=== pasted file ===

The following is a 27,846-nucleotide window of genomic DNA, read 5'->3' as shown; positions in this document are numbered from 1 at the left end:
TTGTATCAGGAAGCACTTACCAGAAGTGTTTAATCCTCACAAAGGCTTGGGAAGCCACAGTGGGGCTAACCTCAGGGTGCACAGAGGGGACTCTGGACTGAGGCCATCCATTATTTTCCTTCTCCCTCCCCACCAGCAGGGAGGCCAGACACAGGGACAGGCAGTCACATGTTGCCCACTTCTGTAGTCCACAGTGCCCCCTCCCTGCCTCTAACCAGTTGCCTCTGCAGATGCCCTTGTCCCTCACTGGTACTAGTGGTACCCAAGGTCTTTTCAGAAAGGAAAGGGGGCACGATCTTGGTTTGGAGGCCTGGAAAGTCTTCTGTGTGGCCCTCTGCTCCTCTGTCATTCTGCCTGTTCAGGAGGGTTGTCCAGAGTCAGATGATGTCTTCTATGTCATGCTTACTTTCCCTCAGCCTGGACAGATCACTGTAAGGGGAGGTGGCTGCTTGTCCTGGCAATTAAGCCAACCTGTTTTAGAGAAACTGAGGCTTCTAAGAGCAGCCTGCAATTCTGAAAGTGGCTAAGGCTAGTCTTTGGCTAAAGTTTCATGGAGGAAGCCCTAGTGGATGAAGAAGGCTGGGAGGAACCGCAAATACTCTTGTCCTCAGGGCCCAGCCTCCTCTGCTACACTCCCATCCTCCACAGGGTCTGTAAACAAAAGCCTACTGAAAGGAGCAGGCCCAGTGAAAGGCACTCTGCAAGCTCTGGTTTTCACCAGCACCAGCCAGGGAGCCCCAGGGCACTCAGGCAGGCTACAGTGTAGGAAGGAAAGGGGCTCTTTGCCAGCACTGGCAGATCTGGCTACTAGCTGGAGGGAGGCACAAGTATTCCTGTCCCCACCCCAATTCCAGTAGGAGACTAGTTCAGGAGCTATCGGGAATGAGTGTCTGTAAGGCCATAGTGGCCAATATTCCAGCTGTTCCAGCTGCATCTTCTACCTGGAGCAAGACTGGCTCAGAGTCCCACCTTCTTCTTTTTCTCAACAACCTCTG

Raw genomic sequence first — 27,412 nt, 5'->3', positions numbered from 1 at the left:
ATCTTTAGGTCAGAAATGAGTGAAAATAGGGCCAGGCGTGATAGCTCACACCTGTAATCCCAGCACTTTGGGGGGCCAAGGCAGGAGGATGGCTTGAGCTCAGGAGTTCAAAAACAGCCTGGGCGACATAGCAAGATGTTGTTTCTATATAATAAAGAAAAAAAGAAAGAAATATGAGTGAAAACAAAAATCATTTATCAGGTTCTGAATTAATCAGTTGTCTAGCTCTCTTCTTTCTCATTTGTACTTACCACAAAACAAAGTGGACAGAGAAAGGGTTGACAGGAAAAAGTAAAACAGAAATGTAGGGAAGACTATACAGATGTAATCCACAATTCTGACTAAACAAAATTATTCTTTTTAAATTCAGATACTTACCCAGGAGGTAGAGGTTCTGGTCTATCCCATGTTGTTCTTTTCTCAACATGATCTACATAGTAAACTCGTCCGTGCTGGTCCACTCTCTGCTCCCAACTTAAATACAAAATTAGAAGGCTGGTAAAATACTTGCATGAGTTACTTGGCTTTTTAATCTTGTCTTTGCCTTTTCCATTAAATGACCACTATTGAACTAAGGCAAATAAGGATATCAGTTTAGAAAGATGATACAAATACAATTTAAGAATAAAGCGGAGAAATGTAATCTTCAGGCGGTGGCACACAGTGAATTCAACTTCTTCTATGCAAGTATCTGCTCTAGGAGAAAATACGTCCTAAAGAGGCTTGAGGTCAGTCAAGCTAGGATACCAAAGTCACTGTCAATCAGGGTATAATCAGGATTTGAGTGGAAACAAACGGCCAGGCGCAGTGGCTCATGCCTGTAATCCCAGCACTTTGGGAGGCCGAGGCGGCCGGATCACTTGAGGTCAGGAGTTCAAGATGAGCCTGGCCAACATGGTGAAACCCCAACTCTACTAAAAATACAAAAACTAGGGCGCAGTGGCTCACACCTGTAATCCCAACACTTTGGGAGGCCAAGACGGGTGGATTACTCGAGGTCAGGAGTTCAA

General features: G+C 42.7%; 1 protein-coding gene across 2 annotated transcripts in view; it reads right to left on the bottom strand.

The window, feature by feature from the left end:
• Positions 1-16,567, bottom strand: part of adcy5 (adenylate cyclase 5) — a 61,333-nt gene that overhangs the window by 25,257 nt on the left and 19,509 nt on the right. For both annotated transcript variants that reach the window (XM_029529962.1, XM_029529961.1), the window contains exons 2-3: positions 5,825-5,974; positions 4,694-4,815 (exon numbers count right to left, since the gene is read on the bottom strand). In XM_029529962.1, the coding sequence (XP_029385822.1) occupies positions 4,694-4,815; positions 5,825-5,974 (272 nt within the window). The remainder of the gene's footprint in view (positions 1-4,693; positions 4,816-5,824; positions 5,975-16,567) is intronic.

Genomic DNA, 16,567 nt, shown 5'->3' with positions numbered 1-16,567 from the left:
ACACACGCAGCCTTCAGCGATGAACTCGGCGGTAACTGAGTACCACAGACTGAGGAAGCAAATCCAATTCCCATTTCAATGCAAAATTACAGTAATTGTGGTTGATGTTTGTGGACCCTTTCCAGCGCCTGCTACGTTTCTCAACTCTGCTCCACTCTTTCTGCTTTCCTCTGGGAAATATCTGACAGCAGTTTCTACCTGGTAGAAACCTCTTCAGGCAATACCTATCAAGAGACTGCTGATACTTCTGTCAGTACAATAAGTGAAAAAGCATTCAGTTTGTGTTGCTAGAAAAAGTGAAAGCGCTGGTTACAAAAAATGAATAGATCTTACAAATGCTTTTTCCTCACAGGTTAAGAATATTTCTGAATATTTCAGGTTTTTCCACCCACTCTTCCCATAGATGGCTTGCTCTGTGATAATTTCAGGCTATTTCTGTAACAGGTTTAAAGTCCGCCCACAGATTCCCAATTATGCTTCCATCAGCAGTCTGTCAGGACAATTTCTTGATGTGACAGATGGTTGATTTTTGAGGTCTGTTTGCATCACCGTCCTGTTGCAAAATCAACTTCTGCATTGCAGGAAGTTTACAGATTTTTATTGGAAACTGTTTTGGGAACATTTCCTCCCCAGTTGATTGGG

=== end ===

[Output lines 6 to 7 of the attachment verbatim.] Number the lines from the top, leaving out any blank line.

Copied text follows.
The window, feature by feature from the left end:
• Positions 1-16,567, bottom strand: part of adcy5 (adenylate cyclase 5) — a 61,333-nt gene that overhangs the window by 25,257 nt on the left and 19,509 nt on the right. For both annotated transcript variants that reach the window (XM_029529962.1, XM_029529961.1), the window contains exons 2-3: positions 5,825-5,974; positions 4,694-4,815 (exon numbers count right to left, since the gene is read on the bottom strand). In XM_029529962.1, the coding sequence (XP_029385822.1) occupies positions 4,694-4,815; positions 5,825-5,974 (272 nt within the window). The remainder of the gene's footprint in view (positions 1-4,693; positions 4,816-5,824; positions 5,975-16,567) is intronic.